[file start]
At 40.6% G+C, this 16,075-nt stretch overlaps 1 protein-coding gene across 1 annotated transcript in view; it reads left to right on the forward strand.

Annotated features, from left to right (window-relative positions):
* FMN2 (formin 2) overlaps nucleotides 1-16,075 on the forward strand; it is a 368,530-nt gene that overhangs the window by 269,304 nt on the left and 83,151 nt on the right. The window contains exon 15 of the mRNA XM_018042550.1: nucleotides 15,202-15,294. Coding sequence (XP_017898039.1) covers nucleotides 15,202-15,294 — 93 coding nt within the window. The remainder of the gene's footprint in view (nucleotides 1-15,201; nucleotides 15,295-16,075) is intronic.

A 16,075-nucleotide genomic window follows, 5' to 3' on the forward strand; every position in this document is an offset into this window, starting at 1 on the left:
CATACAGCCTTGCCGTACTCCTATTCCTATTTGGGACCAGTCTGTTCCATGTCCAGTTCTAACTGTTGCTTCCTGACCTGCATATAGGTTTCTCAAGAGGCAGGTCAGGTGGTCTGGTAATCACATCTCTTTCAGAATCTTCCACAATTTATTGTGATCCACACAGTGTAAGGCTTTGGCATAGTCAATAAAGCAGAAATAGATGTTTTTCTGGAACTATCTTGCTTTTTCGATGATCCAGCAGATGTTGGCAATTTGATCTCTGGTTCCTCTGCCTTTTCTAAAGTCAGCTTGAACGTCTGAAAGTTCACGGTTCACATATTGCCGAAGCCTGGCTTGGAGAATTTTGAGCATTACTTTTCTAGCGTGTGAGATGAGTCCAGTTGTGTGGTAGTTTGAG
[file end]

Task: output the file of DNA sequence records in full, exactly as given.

At 40.6% G+C, this 16,075-nt stretch overlaps 1 protein-coding gene across 1 annotated transcript in view; it reads left to right on the forward strand.

Annotated features, from left to right (window-relative positions):
* FMN2 (formin 2) overlaps nucleotides 1-16,075 on the forward strand; it is a 368,530-nt gene that overhangs the window by 269,304 nt on the left and 83,151 nt on the right. The window contains exon 15 of the mRNA XM_018042550.1: nucleotides 15,202-15,294. Coding sequence (XP_017898039.1) covers nucleotides 15,202-15,294 — 93 coding nt within the window. The remainder of the gene's footprint in view (nucleotides 1-15,201; nucleotides 15,295-16,075) is intronic.

A 16,075-nucleotide genomic window follows, 5' to 3' on the forward strand; every position in this document is an offset into this window, starting at 1 on the left:
CATACAGCCTTGCCGTACTCCTATTCCTATTTGGGACCAGTCTGTTCCATGTCCAGTTCTAACTGTTGCTTCCTGACCTGCATATAGGTTTCTCAAGAGGCAGGTCAGGTGGTCTGGTAATCACATCTCTTTCAGAATCTTCCACAATTTATTGTGATCCACACAGTGTAAGGCTTTGGCATAGTCAATAAAGCAGAAATAGATGTTTTTCTGGAACTATCTTGCTTTTTCGATGATCCAGCAGATGTTGGCAATTTGATCTCTGGTTCCTCTGCCTTTTCTAAAGTCAGCTTGAACGTCTGAAAGTTCACGGTTCACATATTGCCGAAGCCTGGCTTGGAGAATTTTGAGCATTACTTTTCTAGCGTGTGAGATGAGTCCAGTTGTGTGGTAGTTTGAG